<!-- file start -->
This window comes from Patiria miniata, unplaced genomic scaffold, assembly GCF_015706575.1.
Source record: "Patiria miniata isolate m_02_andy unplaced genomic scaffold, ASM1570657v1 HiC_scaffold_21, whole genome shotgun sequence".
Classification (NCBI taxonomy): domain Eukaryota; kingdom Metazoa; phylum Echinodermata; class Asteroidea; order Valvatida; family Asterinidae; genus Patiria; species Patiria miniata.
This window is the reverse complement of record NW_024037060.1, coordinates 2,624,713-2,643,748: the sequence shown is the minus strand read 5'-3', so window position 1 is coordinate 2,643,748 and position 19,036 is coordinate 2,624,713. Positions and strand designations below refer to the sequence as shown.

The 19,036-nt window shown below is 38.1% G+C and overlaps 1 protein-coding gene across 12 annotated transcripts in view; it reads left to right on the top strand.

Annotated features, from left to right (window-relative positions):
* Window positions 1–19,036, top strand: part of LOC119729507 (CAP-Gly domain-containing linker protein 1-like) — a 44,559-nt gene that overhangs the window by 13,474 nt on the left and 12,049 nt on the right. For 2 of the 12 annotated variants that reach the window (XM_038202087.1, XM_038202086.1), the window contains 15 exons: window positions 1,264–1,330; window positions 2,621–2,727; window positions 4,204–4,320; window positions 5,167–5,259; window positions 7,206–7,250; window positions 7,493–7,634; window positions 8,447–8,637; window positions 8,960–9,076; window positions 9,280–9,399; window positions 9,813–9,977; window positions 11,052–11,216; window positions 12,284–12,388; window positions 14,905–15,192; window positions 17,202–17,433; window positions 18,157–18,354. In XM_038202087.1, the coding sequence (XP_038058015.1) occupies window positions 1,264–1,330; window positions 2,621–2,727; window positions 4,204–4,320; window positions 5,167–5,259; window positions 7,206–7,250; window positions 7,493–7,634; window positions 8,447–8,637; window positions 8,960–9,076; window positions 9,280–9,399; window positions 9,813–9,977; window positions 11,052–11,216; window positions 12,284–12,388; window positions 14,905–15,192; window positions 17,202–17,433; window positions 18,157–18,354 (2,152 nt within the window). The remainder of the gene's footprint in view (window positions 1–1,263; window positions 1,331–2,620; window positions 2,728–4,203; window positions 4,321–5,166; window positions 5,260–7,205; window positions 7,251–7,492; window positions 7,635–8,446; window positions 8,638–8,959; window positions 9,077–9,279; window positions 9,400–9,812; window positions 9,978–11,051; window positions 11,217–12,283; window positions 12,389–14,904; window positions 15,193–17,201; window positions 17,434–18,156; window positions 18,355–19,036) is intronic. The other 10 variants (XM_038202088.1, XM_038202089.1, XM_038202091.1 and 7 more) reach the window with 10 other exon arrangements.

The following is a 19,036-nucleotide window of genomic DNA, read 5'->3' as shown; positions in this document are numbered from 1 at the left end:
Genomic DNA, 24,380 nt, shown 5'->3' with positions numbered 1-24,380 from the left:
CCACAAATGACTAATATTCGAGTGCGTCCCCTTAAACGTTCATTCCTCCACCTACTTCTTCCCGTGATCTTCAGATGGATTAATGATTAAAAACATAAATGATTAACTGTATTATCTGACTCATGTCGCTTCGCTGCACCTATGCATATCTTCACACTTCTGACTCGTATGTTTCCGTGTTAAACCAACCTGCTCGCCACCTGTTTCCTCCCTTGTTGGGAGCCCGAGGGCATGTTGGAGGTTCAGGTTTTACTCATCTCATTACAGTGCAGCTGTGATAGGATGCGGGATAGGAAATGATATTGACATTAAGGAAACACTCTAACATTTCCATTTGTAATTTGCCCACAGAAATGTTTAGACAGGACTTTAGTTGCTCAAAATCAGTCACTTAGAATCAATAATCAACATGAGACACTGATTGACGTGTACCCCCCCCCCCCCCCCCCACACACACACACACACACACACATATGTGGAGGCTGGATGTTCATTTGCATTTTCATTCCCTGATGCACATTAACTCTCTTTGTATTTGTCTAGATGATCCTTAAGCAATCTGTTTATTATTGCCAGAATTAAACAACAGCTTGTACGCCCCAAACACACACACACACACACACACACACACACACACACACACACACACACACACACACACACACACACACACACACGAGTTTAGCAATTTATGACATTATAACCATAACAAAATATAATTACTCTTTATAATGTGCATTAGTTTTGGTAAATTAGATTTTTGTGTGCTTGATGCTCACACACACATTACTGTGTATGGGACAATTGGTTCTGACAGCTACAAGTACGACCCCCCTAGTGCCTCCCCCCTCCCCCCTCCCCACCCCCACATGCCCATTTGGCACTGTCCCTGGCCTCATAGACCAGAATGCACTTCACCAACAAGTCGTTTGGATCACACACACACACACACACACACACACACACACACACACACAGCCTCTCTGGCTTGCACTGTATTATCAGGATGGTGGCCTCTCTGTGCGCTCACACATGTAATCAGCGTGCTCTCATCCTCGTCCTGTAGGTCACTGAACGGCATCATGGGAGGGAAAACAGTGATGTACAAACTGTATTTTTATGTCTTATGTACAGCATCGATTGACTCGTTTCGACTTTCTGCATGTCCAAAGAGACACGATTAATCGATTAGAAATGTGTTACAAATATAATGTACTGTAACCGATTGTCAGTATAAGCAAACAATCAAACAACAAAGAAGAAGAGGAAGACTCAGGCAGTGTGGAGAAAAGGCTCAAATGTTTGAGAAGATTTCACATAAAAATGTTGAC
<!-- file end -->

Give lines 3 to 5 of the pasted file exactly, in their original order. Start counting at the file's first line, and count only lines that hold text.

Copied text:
Classification (NCBI taxonomy): domain Eukaryota; kingdom Metazoa; phylum Echinodermata; class Asteroidea; order Valvatida; family Asterinidae; genus Patiria; species Patiria miniata.
This window is the reverse complement of record NW_024037060.1, coordinates 2,624,713-2,643,748: the sequence shown is the minus strand read 5'-3', so window position 1 is coordinate 2,643,748 and position 19,036 is coordinate 2,624,713. Positions and strand designations below refer to the sequence as shown.

The 19,036-nt window shown below is 38.1% G+C and overlaps 1 protein-coding gene across 12 annotated transcripts in view; it reads left to right on the top strand.